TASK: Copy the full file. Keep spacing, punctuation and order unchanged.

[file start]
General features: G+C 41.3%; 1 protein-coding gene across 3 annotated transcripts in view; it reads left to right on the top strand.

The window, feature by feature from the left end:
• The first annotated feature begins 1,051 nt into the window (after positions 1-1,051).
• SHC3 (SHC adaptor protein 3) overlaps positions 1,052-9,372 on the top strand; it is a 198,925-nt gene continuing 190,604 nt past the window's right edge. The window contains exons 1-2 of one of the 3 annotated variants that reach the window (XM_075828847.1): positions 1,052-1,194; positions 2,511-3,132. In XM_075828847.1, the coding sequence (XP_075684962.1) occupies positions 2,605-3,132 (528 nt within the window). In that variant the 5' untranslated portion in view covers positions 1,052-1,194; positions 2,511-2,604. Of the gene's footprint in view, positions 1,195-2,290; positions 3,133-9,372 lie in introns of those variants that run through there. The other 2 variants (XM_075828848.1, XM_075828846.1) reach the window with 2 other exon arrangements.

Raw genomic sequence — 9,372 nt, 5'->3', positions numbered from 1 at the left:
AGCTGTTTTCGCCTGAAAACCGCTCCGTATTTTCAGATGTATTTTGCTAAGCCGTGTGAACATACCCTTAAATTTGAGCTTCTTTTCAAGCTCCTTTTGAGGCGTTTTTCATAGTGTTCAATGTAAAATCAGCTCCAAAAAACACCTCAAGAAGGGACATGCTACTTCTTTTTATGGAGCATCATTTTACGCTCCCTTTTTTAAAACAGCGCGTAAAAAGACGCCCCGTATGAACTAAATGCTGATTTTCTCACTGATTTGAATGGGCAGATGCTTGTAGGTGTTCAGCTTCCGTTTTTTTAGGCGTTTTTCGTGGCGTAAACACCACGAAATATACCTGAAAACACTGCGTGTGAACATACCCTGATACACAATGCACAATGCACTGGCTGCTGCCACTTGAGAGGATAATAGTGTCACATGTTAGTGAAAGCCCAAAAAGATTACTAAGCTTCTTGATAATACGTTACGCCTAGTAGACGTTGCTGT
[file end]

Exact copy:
General features: G+C 41.3%; 1 protein-coding gene across 3 annotated transcripts in view; it reads left to right on the top strand.

The window, feature by feature from the left end:
• The first annotated feature begins 1,051 nt into the window (after positions 1-1,051).
• SHC3 (SHC adaptor protein 3) overlaps positions 1,052-9,372 on the top strand; it is a 198,925-nt gene continuing 190,604 nt past the window's right edge. The window contains exons 1-2 of one of the 3 annotated variants that reach the window (XM_075828847.1): positions 1,052-1,194; positions 2,511-3,132. In XM_075828847.1, the coding sequence (XP_075684962.1) occupies positions 2,605-3,132 (528 nt within the window). In that variant the 5' untranslated portion in view covers positions 1,052-1,194; positions 2,511-2,604. Of the gene's footprint in view, positions 1,195-2,290; positions 3,133-9,372 lie in introns of those variants that run through there. The other 2 variants (XM_075828848.1, XM_075828846.1) reach the window with 2 other exon arrangements.

Raw genomic sequence — 9,372 nt, 5'->3', positions numbered from 1 at the left:
AGCTGTTTTCGCCTGAAAACCGCTCCGTATTTTCAGATGTATTTTGCTAAGCCGTGTGAACATACCCTTAAATTTGAGCTTCTTTTCAAGCTCCTTTTGAGGCGTTTTTCATAGTGTTCAATGTAAAATCAGCTCCAAAAAACACCTCAAGAAGGGACATGCTACTTCTTTTTATGGAGCATCATTTTACGCTCCCTTTTTTAAAACAGCGCGTAAAAAGACGCCCCGTATGAACTAAATGCTGATTTTCTCACTGATTTGAATGGGCAGATGCTTGTAGGTGTTCAGCTTCCGTTTTTTTAGGCGTTTTTCGTGGCGTAAACACCACGAAATATACCTGAAAACACTGCGTGTGAACATACCCTGATACACAATGCACAATGCACTGGCTGCTGCCACTTGAGAGGATAATAGTGTCACATGTTAGTGAAAGCCCAAAAAGATTACTAAGCTTCTTGATAATACGTTACGCCTAGTAGACGTTGCTGT